fresh coriander a small bunch
pak choi or spinach 300g
sugar snap peas 200g
limes 4-5
beansprouts 200g
good chilli oil

pan-fried tofu, tossed in maple and soy at the end of cooking

Fill and boil a kettle and get all your ingredients together. Heat a large saucepan over a high heat.

Peel and quarter the onions and halve the bulb of garlic, bash the ginger until it almost starts to break up. Add the onion, ginger and garlic to the dry pan and toast until blackened and charred all over. This will take 4-5 minutes. *Warning! likely to trigger smoke alarm*

Next, add the cinnamon, star anise, cloves and coriander seeds and toast for a couple of minutes, stirring all the time. Now add 2 litres of hot water from the kettle, the stock powder or cube, the mushrooms and the soy or tamari and bring to a simmer. Chop the carrots into 2cm chunks and add these too. Cook for 25 minutes, until all the flavours have infused.

While the stock is simmering, put the noodles into a bowl, cover with boiling water from the kettle and put to one side. Drain after 8 minutes or following the packet instructions.

Pick the leaves from the stalks of all your herbs, quarter your pak choi and halve your sugar snap peas, lengthways.

Once the stock has had its time, sieve it into a large bowl and pour it back into the pan. Add the juice of 3-4 limes, depending on how juicy they are. Taste and adjust, make sure the lime, soy and spices come through, then add the sugar snaps and pak choi or greens and simmer for a couple of minutes, until the leaves have wilted a little.

Divide the drained noodles between four bowls and ladle over the stock and vegetables. Serve with beansprouts, herbs and the remaining lime cut into wedges, with some chilli oil for everyone to add as they choose.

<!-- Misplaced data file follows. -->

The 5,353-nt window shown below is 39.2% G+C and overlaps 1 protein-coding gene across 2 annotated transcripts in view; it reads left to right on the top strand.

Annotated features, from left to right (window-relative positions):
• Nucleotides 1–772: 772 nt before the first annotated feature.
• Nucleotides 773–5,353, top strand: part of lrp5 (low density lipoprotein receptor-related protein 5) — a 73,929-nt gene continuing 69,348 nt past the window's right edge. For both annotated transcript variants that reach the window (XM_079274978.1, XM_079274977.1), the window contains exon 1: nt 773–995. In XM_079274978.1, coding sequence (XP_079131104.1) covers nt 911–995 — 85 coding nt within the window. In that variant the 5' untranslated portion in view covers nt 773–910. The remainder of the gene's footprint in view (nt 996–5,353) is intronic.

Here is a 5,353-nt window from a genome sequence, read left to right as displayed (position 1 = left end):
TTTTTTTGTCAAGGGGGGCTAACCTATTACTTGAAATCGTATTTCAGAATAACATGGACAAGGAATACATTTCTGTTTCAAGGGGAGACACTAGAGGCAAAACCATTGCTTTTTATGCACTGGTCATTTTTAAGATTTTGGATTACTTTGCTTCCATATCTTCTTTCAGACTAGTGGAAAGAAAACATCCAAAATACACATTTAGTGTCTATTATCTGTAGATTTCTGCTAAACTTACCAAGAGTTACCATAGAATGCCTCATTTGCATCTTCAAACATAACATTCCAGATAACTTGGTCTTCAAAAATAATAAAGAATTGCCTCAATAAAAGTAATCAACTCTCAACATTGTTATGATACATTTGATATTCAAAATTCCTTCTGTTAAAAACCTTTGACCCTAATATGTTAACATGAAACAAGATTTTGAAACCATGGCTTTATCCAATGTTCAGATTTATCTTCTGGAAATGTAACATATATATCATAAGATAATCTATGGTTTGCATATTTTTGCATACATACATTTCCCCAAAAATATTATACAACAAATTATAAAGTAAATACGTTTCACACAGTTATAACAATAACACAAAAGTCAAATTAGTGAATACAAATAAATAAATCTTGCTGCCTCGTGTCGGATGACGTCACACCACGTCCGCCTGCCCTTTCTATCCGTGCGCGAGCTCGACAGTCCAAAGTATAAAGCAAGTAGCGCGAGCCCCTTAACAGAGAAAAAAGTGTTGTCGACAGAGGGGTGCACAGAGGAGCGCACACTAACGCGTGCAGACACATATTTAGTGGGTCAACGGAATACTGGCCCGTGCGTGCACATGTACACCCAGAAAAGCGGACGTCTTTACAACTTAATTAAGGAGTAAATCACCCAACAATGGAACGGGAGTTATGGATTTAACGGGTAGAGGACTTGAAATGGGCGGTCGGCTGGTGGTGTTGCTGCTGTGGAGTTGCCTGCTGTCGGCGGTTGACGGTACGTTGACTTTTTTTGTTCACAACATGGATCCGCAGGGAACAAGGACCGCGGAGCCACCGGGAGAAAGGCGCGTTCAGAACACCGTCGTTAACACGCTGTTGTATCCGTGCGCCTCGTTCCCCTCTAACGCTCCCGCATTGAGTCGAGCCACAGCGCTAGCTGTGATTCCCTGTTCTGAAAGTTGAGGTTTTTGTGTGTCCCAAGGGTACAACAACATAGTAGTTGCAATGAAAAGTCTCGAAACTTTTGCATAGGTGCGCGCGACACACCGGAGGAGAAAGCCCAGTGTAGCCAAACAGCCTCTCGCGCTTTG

Indonesian Gado-Gado

Adapted from “The Barrio Vegetarian” Peace Corps Philippines. We were there 1989-1990 and we still make this, especially in the late fall when our CSA shares are bountiful.  Gado-gado is a dipping sauce served with a platter of vegetables, tofu and hard-boiled eggs.

1 onion finely chopped
3 cloves of garlic, pressed
1 chili pepper minced
oil for sauteing
1/2 to one cup boiling water
1 c chunky peanut butter
1/2 teaspoon honey or sugar
1 lime, juiced – the original recipe calls for 3 kalamansi, a tiny green citrus fruit
1 teaspoon grated ginger
salt to taste
1/2 coconut milk (evaporated milk in the original)

according to the original recipe:
bean sprouts
shredded cabbage
green beans, blanched or raw
hard-boiled eggs, prepared in advance
tofu, cubed and sauted in advance
we add:
different colored sliced peppers
apple slices

Prepare vegetable platter ahead of time and sprinkle lemon or lime juice over the veggies.  Have the hard-boiled eggs peeled, leave them whole or cut them in half. Saute the tofu until browned.

Saute the onion and garlic in oil in a wok until soft, add peppers and cook a little more. Add the peanut butter to the pan and then gradually stir in the boiling water, whisking until smooth. Add all the other ingredients except coconut or evaporated milk and cook over low heat for another 10 minutes. Stir in the milk and simmer for a few more minutes. Pour into a serving dish and serve.


Green Goddess Pasta Salad

1. Cook 1 lb of shaped pasta and set aside (elbows, shells, rotini etc.)

2. Mash the avocado and with the other sauce ingredients until well blended

1 ripe avocado
1/3 cup mayonnaise
1/3 cup sour cream
1 to 2 tablespoons lemon juice
1 clove garlic, pressed or minced
pinch salt
freshly ground black pepper

3. Add the herbs and vegetables, mix gently to combine and serve.

up to 1 cup parsley leaves and stems, chopped
chives, chopped
1/2 cup basil leaves, chopped
1 pint cherry tomatoes, halved
Add fresh peas, baby spinach, zucchini ribbons, and/or mini fresh mozzarella balls; chop and add celery, peppers, and/or mushrooms.